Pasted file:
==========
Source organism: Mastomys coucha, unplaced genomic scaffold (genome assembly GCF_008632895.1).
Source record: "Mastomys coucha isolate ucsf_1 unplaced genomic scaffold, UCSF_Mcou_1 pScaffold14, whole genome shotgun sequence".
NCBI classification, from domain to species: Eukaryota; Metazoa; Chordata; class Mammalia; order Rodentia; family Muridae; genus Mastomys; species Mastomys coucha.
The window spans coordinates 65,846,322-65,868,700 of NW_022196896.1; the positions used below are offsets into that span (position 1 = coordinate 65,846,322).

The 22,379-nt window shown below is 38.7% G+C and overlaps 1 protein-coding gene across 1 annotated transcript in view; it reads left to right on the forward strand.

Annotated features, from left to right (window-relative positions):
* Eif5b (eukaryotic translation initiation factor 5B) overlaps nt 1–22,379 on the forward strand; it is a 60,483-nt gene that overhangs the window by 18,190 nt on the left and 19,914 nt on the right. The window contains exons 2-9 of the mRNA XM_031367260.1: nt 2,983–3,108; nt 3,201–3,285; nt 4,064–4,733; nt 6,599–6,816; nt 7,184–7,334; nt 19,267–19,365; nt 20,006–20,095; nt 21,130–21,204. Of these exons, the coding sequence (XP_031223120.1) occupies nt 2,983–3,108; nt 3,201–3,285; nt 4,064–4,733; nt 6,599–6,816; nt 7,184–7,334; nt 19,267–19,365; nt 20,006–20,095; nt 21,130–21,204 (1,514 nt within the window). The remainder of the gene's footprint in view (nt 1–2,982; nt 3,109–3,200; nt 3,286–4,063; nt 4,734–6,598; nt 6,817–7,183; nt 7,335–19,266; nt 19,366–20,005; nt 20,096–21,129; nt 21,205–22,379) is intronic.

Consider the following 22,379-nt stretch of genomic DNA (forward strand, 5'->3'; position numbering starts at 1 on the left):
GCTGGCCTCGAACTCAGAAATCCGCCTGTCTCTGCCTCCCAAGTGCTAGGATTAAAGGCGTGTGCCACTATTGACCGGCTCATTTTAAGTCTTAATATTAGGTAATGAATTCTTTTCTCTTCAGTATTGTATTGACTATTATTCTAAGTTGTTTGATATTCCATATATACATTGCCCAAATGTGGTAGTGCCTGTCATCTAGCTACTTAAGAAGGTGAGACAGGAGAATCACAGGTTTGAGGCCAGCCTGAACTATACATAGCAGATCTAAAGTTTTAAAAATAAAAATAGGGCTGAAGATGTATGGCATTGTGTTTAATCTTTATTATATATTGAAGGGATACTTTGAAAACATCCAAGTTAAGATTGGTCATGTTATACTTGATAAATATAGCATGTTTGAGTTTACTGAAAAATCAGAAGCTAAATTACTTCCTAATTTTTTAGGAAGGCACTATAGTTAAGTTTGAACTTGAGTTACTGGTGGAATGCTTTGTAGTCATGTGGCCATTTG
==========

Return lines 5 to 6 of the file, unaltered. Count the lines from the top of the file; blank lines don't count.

The 22,379-nt window shown below is 38.7% G+C and overlaps 1 protein-coding gene across 1 annotated transcript in view; it reads left to right on the forward strand.

Annotated features, from left to right (window-relative positions):